You saw this in his marking. He set an enormous amount of homework, and come hell or high water would return it to students the day after it had been handed in. It was brilliantly marked, and invariably he would spend time with each student reviewing his comments, attempting to make sure they understood their errors and how to amend them. Students knew he liked them; he showed it in the way he listened to them and worked for them. And that mattered to them. With his marking he was of course constantly gauging his own effectiveness as a teacher, too.
One other trait set Mr J.— apart. He knew exactly what he was doing in physics. He knew where he needed to be and when he needed to be there. He also knew how to get there. It was as if he had a map. He knew a plethora of physics curricula inside out. In terms of Standards (as opposed to Outcome-Based Education), he was a consummate professional. Not only did he know what concepts, skills, values and facts students needed to have after studying physics, but also he knew what they would need each step of the way. He had the equivalent of a physics atlas,—not just a description of a destination. And he was a change agent, translating students from one educational space to another.
I have indicated in previous blogs I have reservations about outcome-based education, standards and Core Curriculum/Common Core/National Curriculum (different names for much the same thing): I’m not sure if it is right, wise or desirable for a government or Department of Education to be prescriptive on a national level for a country’s students. Something important could be left out; and at times something offensive or deleterious to parents, principals and students put in. But this said, Mr J.— reminds me of the value of so-called ‘Standards’ or a Common Core approach.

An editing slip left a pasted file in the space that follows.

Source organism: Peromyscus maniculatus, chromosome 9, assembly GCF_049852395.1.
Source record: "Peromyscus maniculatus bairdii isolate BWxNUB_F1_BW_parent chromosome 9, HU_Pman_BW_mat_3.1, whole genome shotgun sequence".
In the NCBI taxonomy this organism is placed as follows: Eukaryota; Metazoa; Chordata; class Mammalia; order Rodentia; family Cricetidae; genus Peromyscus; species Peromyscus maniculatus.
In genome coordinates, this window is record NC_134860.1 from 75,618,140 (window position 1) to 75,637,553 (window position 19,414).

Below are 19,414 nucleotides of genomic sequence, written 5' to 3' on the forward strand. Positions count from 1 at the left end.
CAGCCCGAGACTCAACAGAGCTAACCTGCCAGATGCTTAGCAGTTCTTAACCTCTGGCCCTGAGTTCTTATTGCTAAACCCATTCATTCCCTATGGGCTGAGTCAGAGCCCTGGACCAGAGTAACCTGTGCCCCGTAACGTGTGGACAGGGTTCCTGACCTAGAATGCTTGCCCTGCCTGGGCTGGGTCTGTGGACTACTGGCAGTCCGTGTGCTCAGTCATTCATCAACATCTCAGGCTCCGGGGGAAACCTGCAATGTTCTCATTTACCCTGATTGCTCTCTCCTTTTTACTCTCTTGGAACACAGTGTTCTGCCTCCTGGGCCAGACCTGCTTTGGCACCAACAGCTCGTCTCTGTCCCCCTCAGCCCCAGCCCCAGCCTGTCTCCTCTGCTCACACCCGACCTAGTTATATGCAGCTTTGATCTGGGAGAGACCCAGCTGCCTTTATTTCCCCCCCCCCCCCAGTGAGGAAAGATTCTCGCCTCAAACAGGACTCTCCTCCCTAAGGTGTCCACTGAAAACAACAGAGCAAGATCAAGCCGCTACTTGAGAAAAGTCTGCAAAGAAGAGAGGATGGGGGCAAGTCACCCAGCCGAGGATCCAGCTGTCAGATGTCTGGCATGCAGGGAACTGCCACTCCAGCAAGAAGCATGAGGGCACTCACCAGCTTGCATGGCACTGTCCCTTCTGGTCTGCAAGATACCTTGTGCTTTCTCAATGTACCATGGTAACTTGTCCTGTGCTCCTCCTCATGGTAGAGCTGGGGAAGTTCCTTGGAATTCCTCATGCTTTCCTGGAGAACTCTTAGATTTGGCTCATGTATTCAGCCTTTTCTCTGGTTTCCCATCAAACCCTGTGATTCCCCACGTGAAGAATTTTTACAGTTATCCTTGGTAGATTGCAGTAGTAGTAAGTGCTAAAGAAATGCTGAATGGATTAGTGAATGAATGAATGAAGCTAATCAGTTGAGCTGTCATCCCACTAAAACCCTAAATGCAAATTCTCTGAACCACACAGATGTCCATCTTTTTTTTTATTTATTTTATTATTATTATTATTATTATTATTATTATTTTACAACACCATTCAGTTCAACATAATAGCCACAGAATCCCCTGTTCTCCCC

Where does their value lie?
Firstly, standards clearly outline the concepts, skills, facts, abilities and values, etc. students should have when they finish school. (The same for outcome-based curricula—and in my books a plus.)
Secondly, standards delineate the concepts, skills, facts, abilities and values, etc. our kids should possess with each year or level of their education. The best sets of standards ‘staircase’ learning and pay careful attention to coherence. (Outcome-based curricula do not do this.)
Thirdly, historically, standards tend to be developed for solidly established subject areas such as history, maths, science and English. Partly as a consequence of this, they seem to favour a style of teaching that involves more direct instruction than an outcome-based curriculum. Reports suggest this is especially the case in, for instance, the Republic of Korea and Shanghai, China; nations that perform exceptionally in international tests, and miles better than Australia and the US.
Fourthly, while standards employ formative assessment, they still use summative assessment as a prerequisite for gauging whether a student has gained a particular competency.
In a nutshell, formative assessment regularly ‘assesses’ how much progress a student has made. The power of formative assessment is while it gives an accurate reading of our kids’ performance, it also clearly illustrates gaps in their learning. These gaps either highlight their failure to grasp good teaching, or just as likely, the failure of their teacher to teach well (formative evaluation). Moreover, formative assessment allows for further teaching into those gaps and repeated assessment until a specific leaning outcome has been mastered.